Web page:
Improve the Sound Quality in Your Home with These Simple Steps
If you suffer from tinnitus or are currently in the process of tinnitus treatment, you may think that purchasing a top-of-the-line stereo system or setting up a pricey theater system is all you need to do to set the course for high-end sound quality in your home. While state-of-the-art equipment can make an impact, you may be disappointed when you crank up your music or a movie and find it wasn’t quite what you anticipated.
This is likely more the result of the room setup than any fault in the equipment itself. Even if you cannot afford the best technology, there are steps you can take to enhance what you have. Whether you want to enjoy forms of entertainment, improve reception on the phone and video calls while working remotely, want better sound while playing or recording music, or something else, there are a few simple tricks that can make all the difference.
Choose the Best Room
You may not have a choice, especially if your listening space is limited to a single bedroom or you need a larger area like the living room for family entertainment. However, if you have a selection, try to find one that is not symmetrical (the same on both sides if there is a line down the middle). These rooms cause a lot of sound reflection, which can build up and cause unwanted distortion.
Rooms with uneven sides make it easy to disperse sound, and if you find one that is more rectangular, that can help with projection if you place your sound source near the end of a shorter wall.
Keep in mind that the shape of the room is just a starting place, and you can find ways to improve whatever area you have available for your listening pleasure.
Solve the Window Problem
Most rooms will have windows, which is excellent if it’s stuffy inside and you want some fresh air. However, they can pose a problem in influencing sound quality. They reflect some sound frequencies while transmitting others through to the other side. This can affect your sound and invite the risk of outside sounds entering your space, tainting your enjoyment.
The best solution is to eliminate the window, but as that is generally not feasible, there is another quick fix. Find some thick, sound-absorbing curtains or drapes for the window which cover the entire glass surface. This is a small step but can pay dividends regarding sound quality.
Wall, Room, and Floor Furnishings
For the attentive sound room, you will handle your walls and room decor differently regarding what kind of furnishings you maintain. For the walls, try to remove picture frames or other hard surfaces because these enhance reflection and may also vibrate, disturbing your audio experience. The goal is not to eliminate all sound or even reflection; you do not want to completely deaden the room and prevent the most significant reverberations from bouncing around. The solution is generally soft surfaces.
This philosophy carries into how you arrange your room as well. You want furnishings around your room and against the walls, but only those with soft surfaces. Cushioned sofas, couches, chairs, and other accessories can reduce sound reflection while offering comfortable places to sit.
As to the floor, you can probably guess that a hard surface will prove a detriment to your sound, so soft carpets are best. If you cannot replace a hardwood floor with carpet, you can place rugs to improve the acoustics.
Even though the walls may now be devoid of hard reflective accessories, the wall itself is still a reflective source. You can considerably improve your audio if you acquire acoustic paneling and cover your entire wall. If you can’t afford a complete panel overhaul, get what you can and space them evenly along the wall. Every little bit helps!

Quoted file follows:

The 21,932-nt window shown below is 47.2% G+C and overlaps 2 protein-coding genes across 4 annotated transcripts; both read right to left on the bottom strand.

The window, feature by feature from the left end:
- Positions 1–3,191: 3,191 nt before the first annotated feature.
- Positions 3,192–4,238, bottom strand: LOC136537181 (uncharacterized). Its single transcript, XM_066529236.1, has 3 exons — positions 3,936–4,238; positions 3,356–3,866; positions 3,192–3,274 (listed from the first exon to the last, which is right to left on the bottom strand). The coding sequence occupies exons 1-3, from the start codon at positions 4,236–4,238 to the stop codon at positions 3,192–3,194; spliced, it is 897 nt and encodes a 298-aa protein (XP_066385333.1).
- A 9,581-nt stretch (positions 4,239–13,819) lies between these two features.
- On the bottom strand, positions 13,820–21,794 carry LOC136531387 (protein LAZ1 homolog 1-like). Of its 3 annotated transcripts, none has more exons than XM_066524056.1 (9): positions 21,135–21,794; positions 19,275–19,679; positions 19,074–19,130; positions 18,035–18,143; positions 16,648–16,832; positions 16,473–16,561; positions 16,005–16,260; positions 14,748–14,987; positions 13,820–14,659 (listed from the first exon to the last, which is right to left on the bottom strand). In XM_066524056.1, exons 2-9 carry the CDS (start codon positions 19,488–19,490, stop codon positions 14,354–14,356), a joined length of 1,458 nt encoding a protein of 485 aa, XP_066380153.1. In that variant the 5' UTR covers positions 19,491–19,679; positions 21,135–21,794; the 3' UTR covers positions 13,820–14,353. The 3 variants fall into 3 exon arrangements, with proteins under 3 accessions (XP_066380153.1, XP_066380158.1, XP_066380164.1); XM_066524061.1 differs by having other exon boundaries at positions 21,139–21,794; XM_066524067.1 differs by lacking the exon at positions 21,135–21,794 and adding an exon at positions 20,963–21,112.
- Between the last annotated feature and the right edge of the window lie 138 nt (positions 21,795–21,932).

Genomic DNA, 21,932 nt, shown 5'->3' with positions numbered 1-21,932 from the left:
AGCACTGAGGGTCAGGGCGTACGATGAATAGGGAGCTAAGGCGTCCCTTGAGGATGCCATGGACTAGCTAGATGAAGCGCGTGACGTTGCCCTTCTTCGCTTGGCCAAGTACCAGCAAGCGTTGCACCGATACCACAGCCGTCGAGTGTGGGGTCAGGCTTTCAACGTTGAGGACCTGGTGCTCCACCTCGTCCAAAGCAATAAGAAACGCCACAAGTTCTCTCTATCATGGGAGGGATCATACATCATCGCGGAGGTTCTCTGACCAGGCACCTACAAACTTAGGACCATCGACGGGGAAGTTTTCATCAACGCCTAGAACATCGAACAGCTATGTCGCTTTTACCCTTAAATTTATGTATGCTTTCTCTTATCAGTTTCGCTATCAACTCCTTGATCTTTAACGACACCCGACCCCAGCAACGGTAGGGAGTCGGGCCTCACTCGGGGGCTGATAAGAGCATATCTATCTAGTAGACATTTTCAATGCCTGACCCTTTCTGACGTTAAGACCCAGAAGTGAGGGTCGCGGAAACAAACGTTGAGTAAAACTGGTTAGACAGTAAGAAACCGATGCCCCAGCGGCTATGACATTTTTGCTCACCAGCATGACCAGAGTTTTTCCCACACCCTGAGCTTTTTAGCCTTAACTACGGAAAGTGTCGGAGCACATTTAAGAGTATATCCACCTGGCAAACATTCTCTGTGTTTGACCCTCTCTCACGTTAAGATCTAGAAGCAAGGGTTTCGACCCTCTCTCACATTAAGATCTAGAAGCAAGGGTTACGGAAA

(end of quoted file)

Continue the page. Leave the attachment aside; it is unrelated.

You can purchase retail or professional acoustic paneling or choose less expensive alternatives. Felt tiles, for example, can serve as attractive wall decor while providing sound dampening. You could also hang some blankets, tapestries, fabric, foam, or other types of soft material there to improve your situation.
Full bookshelves can also be a suitable sound dampener, especially along the back wall. Not only are they attractive, but the books will dampen sound reflection.
Dealing with Corners
Bare corners can cause a problem, setting what is often referred to as a “bass trap,” as lower frequencies tend to build up in these areas. Try to put furniture in corners to prevent this issue when you can, even if it’s a lamp or a beanbag. The worst areas are where two walls meet a floor or a ceiling, as there are three surfaces to reflect, so do your best to block off the tops and bottoms of corners if you can.
If you do not have a good option, you can buy retail bass traps specially designed to fit snugly in corners.
Now that you have your room dampened appropriately, it is time to optimize your speaker placement and listener position for the best results. You want to avoid placing your speakers against walls, so keep them a few feet away. If you have a central speaker, such as for an entertainment system, you will want it near your viewing surface, centered below the screen.
For other speakers, you want them spaced around where the listener(s) will sit, angled toward that spot directed just to where a person’s head will rest when seated. This creates a triangle of sound homing in on the audience. For additional surround, sound speakers, place them behind the listener, elevated at a height just above the estimated head level.
The Bottom Line
Proper room care and speaker placement can heighten a mediocre listening experience to whole new levels. Blocking sound entry and exit points such as windows and keeping soft furniture within the room are great starting points, as well as removing hard surfaces from walls in favor of soft fabric or acoustic paneling. With a bit of care and attention to detail, you can improve the sound quality in your home without breaking the bank!